When most people think of Cuba, it’s La Habana Vieja — in English, Old Havana — that springs to mind. Picture pastel-colored buildings fronting wide, gracious squares; vintage American autos rolling through streets lined with iron lampposts; and street musicians singing and strumming guitars.
The following photos were snapped on a recent walk through this historical neighborhood, founded in 1519 and now recognized as a UNESCO World Heritage Site. Read on to take a stroll into the past.
Plaza de San Francisco
This cobblestone plaza near the waterfront dates back to the early 16th century and is currently home to the city’s cruise terminal. Watching over the square is a beautiful 18th-century basilica, now a museum and concert hall. You can climb the stairs into the church’s tower to look out over the city.
Artwork for Sale
Galleries around the city display everything from striking modern pieces to paintings aimed at tourists, such as these colorful canvases near Plaza de la Catedral (Cathedral Square). If Old Havana’s galleries aren’t enough, visitors can visit the massive Almacenes San Jose, a converted warehouse on the waterfront, for a dizzying array of paintings, jewelry, hats and other souvenirs.
There’s no more iconic image of Havana than a classic American car from the 1950s or 60s — often dubbed a “Yank tank.” Since the American embargo took hold in 1962, the difficulty of acquiring new vehicles (or parts for existing ones) has forced Cubans to find creative ways to keep these cars on the road. Thanks to their popularity with tourists, many classic cars are currently operated as taxis.
Typical Street in Old Havana
While other parts of the city are crumbling, Old Havana has been the beneficiary of dedicated restoration efforts over the past few decades. Some of the funds come from local businesses such as hotels, restaurants and museums.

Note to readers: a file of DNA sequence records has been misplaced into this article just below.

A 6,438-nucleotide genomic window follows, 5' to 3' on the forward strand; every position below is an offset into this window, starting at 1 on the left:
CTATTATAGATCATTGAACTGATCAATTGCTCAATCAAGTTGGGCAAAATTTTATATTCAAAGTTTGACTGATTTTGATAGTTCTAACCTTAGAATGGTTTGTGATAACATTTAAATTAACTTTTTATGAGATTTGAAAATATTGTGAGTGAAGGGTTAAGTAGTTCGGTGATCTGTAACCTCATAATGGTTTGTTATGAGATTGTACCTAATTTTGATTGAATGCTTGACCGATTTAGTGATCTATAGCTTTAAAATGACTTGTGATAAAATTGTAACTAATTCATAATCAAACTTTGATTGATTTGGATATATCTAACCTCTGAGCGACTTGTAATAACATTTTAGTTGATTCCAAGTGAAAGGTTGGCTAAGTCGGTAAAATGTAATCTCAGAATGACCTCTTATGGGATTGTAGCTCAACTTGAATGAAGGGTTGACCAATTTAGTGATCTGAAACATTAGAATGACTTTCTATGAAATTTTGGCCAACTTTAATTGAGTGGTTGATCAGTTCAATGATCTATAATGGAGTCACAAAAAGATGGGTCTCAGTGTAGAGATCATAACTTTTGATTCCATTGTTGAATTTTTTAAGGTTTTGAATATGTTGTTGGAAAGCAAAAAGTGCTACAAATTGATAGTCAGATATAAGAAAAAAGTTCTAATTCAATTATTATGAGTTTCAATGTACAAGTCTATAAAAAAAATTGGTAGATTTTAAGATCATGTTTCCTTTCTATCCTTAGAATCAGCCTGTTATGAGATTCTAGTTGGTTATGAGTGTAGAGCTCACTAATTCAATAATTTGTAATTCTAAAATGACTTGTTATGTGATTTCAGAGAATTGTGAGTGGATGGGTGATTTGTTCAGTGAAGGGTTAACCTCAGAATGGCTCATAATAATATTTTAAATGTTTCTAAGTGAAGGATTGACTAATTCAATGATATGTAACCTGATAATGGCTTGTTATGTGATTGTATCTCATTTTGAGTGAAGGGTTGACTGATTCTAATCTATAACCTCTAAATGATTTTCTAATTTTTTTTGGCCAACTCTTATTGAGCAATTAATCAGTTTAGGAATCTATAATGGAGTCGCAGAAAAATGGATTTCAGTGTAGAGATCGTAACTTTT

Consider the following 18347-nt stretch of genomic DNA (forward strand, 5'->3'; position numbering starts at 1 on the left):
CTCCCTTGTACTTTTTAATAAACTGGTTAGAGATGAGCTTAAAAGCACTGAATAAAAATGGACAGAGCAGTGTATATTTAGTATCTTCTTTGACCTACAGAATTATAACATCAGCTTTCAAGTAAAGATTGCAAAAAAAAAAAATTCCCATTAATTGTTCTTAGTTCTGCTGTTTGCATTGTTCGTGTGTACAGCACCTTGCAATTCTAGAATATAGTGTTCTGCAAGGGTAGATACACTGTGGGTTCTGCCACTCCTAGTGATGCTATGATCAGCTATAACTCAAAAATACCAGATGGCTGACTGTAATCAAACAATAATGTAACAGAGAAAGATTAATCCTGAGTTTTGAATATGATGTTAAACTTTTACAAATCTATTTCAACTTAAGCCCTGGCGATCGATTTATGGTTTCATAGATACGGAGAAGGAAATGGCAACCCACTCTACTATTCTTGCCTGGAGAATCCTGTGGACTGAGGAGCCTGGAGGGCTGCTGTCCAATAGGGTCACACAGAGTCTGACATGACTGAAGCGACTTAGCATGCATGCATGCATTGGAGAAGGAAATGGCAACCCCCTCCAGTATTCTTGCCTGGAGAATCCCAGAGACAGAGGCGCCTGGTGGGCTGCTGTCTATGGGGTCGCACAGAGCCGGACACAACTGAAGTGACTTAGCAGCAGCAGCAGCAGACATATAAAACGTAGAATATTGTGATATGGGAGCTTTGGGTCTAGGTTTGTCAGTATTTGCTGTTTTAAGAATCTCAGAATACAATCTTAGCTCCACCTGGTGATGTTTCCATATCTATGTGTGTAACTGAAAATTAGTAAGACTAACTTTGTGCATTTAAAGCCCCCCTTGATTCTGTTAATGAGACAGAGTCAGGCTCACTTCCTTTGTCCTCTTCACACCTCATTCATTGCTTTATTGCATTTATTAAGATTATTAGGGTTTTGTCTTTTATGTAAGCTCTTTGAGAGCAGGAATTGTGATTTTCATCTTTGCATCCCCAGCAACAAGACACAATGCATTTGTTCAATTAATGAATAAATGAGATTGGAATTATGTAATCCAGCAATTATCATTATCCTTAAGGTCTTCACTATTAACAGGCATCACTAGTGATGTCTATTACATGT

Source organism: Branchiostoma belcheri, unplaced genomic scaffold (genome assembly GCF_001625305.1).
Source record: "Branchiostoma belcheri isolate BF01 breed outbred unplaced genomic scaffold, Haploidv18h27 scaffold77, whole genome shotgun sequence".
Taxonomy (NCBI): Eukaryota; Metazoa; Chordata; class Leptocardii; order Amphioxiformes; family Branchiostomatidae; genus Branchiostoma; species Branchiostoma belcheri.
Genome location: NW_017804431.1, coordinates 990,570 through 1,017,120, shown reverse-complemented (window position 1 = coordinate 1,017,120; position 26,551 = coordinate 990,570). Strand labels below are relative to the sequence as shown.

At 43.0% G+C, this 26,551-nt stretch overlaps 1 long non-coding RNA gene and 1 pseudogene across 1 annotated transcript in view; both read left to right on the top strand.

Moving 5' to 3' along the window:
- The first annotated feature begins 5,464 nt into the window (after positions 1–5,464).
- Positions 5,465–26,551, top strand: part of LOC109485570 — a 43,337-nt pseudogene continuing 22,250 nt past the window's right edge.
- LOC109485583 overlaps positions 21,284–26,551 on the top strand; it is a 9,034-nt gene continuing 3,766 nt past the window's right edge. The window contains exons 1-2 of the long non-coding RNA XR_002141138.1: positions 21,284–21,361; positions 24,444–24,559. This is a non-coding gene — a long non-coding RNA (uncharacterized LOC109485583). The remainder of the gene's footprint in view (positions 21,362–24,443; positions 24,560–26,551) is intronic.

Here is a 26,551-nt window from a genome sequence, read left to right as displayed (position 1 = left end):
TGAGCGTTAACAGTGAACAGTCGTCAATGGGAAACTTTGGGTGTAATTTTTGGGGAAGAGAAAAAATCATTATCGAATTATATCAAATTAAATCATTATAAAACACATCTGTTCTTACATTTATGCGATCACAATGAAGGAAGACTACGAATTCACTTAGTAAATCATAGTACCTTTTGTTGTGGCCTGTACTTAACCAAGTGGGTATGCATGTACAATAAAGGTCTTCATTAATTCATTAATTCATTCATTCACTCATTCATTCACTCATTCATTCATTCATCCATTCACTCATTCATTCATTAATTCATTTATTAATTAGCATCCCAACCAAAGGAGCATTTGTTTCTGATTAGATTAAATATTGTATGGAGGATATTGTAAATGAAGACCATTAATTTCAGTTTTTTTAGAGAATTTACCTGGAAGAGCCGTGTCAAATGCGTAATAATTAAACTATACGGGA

Cuban Sandwich at Sloppy Joe’s
Sloppy Joe’s Bar was a popular watering hole in the early 20th century, patronized by celebrities such as Ernest Hemingway, Clark Gable and John Wayne. It was nationalized following the Revolution and closed in 1965, only to reopen in 2013 after a thorough restoration. On the menu are tapas, sandwiches and — of course! — mojitos.
As you wander through Old Havana, be sure to look up — you’ll spot countless architectural details such as balconies covered with flower pots, historical iron lampposts, and brightly colored windows and shutters such as these.
Great Theater of Havana
The Gran Teatro de La Habana, or Great Theater of Havana, is a Neobaroque landmark that dates back to the 1830s. It is home to the Cuban National Ballet and hosts numerous other cultural events such as opera performances and films.
Photo Op with a Local Woman
A woman dressed in traditional costume takes a break from posing with tourists and selling her wares. She is one of numerous costumed locals that roam through Old Havana in search of photo ops; if you snap a picture with one of them, be sure to leave a tip.
This stunning Baroque cathedral was built in the 18th century by the Jesuits and has an unusual asymmetrical facade — one tower is broader than the other, allowing for better drainage of the plaza after heavy rain. The relatively plain Neoclassical interior doesn’t quite match the cathedral’s ornate facade.
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